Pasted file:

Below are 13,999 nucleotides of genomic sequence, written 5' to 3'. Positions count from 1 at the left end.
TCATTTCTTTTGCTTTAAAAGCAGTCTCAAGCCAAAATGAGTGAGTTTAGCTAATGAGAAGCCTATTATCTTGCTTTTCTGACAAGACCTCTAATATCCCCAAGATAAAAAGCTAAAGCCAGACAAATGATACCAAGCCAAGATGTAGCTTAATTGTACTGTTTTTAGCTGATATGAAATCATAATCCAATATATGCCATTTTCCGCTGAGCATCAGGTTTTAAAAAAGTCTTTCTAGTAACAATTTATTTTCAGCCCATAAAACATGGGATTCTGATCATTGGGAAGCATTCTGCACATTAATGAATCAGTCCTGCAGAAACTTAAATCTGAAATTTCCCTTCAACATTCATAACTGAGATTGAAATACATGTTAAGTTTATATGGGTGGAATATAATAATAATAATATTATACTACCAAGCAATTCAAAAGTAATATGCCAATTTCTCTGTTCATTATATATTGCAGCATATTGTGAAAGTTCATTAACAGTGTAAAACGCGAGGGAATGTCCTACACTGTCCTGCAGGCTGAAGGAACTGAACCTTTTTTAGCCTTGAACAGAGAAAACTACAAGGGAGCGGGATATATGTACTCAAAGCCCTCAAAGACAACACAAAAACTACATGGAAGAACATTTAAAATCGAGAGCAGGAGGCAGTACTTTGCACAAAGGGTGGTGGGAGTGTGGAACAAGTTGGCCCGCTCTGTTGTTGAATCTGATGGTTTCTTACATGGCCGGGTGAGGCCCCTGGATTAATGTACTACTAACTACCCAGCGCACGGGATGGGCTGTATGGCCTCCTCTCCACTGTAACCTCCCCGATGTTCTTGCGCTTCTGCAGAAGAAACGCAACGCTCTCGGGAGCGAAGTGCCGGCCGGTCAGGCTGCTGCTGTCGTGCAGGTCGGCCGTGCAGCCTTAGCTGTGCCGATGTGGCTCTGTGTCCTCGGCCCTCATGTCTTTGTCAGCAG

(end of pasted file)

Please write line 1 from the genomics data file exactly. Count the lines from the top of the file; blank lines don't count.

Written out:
Below are 13,999 nucleotides of genomic sequence, written 5' to 3'. Positions count from 1 at the left end.